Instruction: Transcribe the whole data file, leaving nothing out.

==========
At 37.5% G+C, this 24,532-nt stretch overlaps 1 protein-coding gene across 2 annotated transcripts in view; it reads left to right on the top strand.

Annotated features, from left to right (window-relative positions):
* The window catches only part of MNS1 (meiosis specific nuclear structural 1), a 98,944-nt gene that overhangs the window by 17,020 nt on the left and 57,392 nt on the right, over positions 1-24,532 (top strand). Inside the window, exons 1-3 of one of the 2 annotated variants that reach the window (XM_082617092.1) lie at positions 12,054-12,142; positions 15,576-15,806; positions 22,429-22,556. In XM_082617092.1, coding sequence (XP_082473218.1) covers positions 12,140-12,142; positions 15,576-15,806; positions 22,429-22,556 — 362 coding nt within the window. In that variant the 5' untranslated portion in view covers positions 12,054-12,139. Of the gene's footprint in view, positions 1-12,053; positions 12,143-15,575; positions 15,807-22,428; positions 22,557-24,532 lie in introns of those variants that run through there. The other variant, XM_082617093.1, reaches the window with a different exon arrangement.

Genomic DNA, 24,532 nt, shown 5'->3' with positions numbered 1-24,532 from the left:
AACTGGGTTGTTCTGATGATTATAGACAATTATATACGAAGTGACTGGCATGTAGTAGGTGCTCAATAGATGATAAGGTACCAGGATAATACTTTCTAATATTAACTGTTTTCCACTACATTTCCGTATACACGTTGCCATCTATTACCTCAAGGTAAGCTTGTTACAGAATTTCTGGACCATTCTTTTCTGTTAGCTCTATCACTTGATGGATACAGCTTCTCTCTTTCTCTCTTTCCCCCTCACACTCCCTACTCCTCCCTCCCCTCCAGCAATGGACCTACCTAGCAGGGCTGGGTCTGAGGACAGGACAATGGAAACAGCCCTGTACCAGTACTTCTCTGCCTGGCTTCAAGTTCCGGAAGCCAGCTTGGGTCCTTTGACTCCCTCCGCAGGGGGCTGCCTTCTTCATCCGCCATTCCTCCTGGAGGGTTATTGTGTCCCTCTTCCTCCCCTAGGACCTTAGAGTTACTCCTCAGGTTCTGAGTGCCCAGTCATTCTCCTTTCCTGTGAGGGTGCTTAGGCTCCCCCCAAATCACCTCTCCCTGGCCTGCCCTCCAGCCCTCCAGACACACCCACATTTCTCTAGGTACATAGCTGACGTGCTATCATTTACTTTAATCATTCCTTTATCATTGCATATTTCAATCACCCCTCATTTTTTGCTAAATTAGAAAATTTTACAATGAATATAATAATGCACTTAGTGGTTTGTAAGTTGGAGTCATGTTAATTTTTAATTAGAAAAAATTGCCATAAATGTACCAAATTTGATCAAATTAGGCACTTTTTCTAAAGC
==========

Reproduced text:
At 37.5% G+C, this 24,532-nt stretch overlaps 1 protein-coding gene across 2 annotated transcripts in view; it reads left to right on the top strand.

Annotated features, from left to right (window-relative positions):
* The window catches only part of MNS1 (meiosis specific nuclear structural 1), a 98,944-nt gene that overhangs the window by 17,020 nt on the left and 57,392 nt on the right, over positions 1-24,532 (top strand). Inside the window, exons 1-3 of one of the 2 annotated variants that reach the window (XM_082617092.1) lie at positions 12,054-12,142; positions 15,576-15,806; positions 22,429-22,556. In XM_082617092.1, coding sequence (XP_082473218.1) covers positions 12,140-12,142; positions 15,576-15,806; positions 22,429-22,556 — 362 coding nt within the window. In that variant the 5' untranslated portion in view covers positions 12,054-12,139. Of the gene's footprint in view, positions 1-12,053; positions 12,143-15,575; positions 15,807-22,428; positions 22,557-24,532 lie in introns of those variants that run through there. The other variant, XM_082617093.1, reaches the window with a different exon arrangement.

Genomic DNA, 24,532 nt, shown 5'->3' with positions numbered 1-24,532 from the left:
AACTGGGTTGTTCTGATGATTATAGACAATTATATACGAAGTGACTGGCATGTAGTAGGTGCTCAATAGATGATAAGGTACCAGGATAATACTTTCTAATATTAACTGTTTTCCACTACATTTCCGTATACACGTTGCCATCTATTACCTCAAGGTAAGCTTGTTACAGAATTTCTGGACCATTCTTTTCTGTTAGCTCTATCACTTGATGGATACAGCTTCTCTCTTTCTCTCTTTCCCCCTCACACTCCCTACTCCTCCCTCCCCTCCAGCAATGGACCTACCTAGCAGGGCTGGGTCTGAGGACAGGACAATGGAAACAGCCCTGTACCAGTACTTCTCTGCCTGGCTTCAAGTTCCGGAAGCCAGCTTGGGTCCTTTGACTCCCTCCGCAGGGGGCTGCCTTCTTCATCCGCCATTCCTCCTGGAGGGTTATTGTGTCCCTCTTCCTCCCCTAGGACCTTAGAGTTACTCCTCAGGTTCTGAGTGCCCAGTCATTCTCCTTTCCTGTGAGGGTGCTTAGGCTCCCCCCAAATCACCTCTCCCTGGCCTGCCCTCCAGCCCTCCAGACACACCCACATTTCTCTAGGTACATAGCTGACGTGCTATCATTTACTTTAATCATTCCTTTATCATTGCATATTTCAATCACCCCTCATTTTTTGCTAAATTAGAAAATTTTACAATGAATATAATAATGCACTTAGTGGTTTGTAAGTTGGAGTCATGTTAATTTTTAATTAGAAAAAATTGCCATAAATGTACCAAATTTGATCAAATTAGGCACTTTTTCTAAAGC